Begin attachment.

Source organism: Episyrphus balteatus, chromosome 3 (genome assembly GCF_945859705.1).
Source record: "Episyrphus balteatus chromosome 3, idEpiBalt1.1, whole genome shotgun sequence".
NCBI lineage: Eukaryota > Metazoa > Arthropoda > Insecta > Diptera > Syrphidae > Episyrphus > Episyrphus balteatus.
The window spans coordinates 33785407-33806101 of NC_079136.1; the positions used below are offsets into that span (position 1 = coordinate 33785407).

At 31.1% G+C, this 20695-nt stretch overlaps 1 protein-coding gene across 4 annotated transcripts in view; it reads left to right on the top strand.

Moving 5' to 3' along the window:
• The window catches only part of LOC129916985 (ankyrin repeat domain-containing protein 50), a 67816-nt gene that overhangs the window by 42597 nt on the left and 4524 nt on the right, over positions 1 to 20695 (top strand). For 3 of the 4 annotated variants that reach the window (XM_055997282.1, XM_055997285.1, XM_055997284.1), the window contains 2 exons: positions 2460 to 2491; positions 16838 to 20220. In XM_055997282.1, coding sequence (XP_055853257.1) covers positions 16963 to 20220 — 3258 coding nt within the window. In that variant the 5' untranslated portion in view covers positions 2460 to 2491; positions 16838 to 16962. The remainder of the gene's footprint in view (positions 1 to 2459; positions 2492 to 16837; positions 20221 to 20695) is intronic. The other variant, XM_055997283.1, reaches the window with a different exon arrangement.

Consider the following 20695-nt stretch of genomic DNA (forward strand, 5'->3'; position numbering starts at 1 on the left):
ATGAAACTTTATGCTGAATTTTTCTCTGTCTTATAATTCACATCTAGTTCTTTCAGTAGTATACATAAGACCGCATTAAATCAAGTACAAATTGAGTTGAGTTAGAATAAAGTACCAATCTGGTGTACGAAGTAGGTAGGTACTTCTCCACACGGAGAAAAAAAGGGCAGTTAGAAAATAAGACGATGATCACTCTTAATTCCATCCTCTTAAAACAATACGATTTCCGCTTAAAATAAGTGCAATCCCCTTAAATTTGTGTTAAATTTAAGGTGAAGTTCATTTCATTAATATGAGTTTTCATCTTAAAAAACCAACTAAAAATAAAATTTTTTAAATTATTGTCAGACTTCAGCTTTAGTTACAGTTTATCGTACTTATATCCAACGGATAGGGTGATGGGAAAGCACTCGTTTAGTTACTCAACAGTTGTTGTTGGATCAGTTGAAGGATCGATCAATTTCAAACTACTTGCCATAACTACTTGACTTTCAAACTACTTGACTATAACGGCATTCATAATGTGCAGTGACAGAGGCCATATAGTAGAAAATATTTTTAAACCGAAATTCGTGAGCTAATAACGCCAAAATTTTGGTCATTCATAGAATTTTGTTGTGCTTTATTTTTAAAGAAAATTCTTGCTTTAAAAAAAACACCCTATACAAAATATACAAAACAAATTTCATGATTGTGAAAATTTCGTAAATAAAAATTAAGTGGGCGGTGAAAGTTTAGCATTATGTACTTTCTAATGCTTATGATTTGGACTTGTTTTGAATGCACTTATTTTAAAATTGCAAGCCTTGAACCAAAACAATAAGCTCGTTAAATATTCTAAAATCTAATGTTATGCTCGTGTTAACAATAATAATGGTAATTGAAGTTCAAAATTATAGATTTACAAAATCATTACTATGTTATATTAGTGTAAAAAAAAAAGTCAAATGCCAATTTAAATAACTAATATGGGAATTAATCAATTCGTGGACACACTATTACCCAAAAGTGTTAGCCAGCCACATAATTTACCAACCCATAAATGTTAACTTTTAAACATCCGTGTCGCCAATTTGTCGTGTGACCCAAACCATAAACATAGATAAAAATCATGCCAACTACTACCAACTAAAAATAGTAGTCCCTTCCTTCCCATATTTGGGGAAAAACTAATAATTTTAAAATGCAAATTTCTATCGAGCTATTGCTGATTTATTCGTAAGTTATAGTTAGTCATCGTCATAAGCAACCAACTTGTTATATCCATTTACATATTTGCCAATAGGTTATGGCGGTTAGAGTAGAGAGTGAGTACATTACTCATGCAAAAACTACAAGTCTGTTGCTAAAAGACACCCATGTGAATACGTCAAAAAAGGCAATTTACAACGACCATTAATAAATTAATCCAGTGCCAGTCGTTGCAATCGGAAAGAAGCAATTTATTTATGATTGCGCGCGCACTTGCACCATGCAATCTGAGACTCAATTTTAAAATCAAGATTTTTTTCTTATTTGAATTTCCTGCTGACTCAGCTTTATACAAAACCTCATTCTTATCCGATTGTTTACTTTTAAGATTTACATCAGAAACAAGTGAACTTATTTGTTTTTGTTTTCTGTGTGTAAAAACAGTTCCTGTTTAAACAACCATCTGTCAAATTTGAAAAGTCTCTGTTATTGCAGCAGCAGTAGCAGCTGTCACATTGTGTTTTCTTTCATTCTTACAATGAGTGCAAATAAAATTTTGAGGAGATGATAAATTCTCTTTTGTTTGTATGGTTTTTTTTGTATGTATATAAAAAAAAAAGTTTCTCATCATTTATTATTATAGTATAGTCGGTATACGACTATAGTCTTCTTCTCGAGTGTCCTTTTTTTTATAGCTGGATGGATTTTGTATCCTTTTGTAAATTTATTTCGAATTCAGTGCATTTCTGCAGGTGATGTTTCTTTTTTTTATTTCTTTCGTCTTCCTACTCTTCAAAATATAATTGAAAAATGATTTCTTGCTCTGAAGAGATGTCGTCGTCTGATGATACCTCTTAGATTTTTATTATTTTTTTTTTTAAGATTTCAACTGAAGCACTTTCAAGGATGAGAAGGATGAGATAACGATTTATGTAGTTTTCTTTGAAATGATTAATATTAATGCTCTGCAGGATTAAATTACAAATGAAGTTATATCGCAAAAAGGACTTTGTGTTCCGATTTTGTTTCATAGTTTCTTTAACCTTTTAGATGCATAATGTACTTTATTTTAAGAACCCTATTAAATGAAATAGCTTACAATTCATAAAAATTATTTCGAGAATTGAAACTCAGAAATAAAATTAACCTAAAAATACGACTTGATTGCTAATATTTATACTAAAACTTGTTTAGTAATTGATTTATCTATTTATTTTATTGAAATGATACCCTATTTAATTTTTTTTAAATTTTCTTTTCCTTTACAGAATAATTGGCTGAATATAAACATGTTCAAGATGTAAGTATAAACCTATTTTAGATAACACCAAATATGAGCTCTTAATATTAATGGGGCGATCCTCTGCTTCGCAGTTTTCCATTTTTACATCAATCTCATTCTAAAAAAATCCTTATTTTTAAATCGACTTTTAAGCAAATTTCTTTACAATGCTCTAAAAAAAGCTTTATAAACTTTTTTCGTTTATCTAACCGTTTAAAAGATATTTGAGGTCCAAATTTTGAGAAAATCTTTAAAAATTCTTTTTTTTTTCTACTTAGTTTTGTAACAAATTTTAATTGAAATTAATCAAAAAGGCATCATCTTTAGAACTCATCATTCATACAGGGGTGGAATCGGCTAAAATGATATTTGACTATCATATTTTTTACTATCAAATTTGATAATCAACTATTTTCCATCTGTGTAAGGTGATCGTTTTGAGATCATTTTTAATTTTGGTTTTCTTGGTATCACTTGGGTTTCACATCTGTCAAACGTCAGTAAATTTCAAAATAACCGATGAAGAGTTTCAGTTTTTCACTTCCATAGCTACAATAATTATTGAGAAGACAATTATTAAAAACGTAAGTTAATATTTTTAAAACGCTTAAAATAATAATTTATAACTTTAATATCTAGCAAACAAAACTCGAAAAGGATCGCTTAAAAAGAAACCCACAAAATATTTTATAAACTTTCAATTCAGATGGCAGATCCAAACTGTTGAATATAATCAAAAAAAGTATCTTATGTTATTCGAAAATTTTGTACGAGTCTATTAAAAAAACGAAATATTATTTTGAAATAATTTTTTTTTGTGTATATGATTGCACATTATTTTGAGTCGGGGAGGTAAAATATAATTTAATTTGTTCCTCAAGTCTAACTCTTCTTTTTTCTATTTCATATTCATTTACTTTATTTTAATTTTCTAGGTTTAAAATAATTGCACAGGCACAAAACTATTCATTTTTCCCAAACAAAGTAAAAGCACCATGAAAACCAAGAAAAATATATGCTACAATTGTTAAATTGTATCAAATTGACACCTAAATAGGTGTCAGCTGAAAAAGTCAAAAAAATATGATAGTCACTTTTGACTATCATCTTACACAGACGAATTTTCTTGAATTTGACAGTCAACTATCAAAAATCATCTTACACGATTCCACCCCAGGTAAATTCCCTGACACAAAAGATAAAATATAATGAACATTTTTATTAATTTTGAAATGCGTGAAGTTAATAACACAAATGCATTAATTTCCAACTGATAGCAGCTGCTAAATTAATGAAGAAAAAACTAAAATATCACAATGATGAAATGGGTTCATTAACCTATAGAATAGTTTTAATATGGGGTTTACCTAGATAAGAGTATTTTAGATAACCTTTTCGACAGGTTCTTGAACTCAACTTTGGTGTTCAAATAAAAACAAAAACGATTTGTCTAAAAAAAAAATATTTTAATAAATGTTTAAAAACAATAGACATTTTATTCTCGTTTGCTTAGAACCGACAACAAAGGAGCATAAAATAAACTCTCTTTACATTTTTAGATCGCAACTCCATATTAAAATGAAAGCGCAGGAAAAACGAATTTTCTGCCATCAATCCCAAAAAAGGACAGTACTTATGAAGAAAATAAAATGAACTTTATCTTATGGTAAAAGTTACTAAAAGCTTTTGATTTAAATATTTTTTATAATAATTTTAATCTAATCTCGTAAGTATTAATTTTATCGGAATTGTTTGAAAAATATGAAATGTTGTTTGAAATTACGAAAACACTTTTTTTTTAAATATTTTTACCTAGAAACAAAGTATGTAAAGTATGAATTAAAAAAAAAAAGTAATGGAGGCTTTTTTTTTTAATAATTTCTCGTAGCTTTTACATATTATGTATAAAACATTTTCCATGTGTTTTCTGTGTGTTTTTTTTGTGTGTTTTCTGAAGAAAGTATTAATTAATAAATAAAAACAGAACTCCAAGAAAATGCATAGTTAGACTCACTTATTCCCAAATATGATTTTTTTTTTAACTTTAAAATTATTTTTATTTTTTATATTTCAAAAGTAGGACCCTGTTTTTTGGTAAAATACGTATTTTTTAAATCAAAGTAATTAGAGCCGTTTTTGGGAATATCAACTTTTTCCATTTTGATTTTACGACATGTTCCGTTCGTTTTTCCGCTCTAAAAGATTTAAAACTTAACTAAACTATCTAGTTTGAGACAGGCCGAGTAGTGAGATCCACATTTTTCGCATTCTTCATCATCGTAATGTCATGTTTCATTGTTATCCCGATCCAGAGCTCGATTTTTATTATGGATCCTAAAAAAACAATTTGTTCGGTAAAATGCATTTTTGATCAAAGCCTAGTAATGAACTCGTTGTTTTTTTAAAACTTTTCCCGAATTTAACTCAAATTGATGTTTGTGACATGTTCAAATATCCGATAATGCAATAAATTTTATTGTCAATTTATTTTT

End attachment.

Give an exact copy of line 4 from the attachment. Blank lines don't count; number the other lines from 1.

The window spans coordinates 33785407-33806101 of NC_079136.1; the positions used below are offsets into that span (position 1 = coordinate 33785407).